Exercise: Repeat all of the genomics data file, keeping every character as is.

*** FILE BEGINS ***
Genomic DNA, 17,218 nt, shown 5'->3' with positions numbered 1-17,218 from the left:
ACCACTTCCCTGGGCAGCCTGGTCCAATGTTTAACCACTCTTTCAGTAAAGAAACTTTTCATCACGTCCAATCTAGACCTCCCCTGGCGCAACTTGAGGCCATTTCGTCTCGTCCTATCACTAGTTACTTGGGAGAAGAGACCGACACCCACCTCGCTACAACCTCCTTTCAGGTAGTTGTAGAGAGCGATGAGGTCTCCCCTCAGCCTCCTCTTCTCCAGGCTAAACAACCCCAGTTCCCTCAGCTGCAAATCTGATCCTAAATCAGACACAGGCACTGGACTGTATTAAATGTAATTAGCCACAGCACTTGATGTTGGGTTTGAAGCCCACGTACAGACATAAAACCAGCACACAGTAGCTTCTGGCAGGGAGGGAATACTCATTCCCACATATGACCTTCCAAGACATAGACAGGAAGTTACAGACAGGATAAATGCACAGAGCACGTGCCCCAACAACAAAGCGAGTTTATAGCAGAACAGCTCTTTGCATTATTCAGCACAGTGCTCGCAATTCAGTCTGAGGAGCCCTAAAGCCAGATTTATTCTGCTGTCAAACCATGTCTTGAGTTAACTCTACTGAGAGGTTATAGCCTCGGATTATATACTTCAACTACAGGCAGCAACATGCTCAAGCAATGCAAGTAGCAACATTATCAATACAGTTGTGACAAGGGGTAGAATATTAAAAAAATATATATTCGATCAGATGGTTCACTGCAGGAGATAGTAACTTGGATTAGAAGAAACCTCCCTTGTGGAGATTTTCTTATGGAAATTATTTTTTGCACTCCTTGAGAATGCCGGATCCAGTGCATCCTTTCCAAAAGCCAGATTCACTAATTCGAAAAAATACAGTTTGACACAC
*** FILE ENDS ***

Genomic DNA, 17,218 nt, shown 5'->3' with positions numbered 1-17,218 from the left:
ACCACTTCCCTGGGCAGCCTGGTCCAATGTTTAACCACTCTTTCAGTAAAGAAACTTTTCATCACGTCCAATCTAGACCTCCCCTGGCGCAACTTGAGGCCATTTCGTCTCGTCCTATCACTAGTTACTTGGGAGAAGAGACCGACACCCACCTCGCTACAACCTCCTTTCAGGTAGTTGTAGAGAGCGATGAGGTCTCCCCTCAGCCTCCTCTTCTCCAGGCTAAACAACCCCAGTTCCCTCAGCTGCAAATCTGATCCTAAATCAGACACAGGCACTGGACTGTATTAAATGTAATTAGCCACAGCACTTGATGTTGGGTTTGAAGCCCACGTACAGACATAAAACCAGCACACAGTAGCTTCTGGCAGGGAGGGAATACTCATTCCCACATATGACCTTCCAAGACATAGACAGGAAGTTACAGACAGGATAAATGCACAGAGCACGTGCCCCAACAACAAAGCGAGTTTATAGCAGAACAGCTCTTTGCATTATTCAGCACAGTGCTCGCAATTCAGTCTGAGGAGCCCTAAAGCCAGATTTATTCTGCTGTCAAACCATGTCTTGAGTTAACTCTACTGAGAGGTTATAGCCTCGGATTATATACTTCAACTACAGGCAGCAACATGCTCAAGCAATGCAAGTAGCAACATTATCAATACAGTTGTGACAAGGGGTAGAATATTAAAAAAATATATATTCGATCAGATGGTTCACTGCAGGAGATAGTAACTTGGATTAGAAGAAACCTCCCTTGTGGAGATTTTCTTATGGAAATTATTTTTTGCACTCCTTGAGAATGCCGGATCCAGTGCATCCTTTCCAAAAGCCAGATTCACTAATTCGAAAAAATACAGTTTGACACAC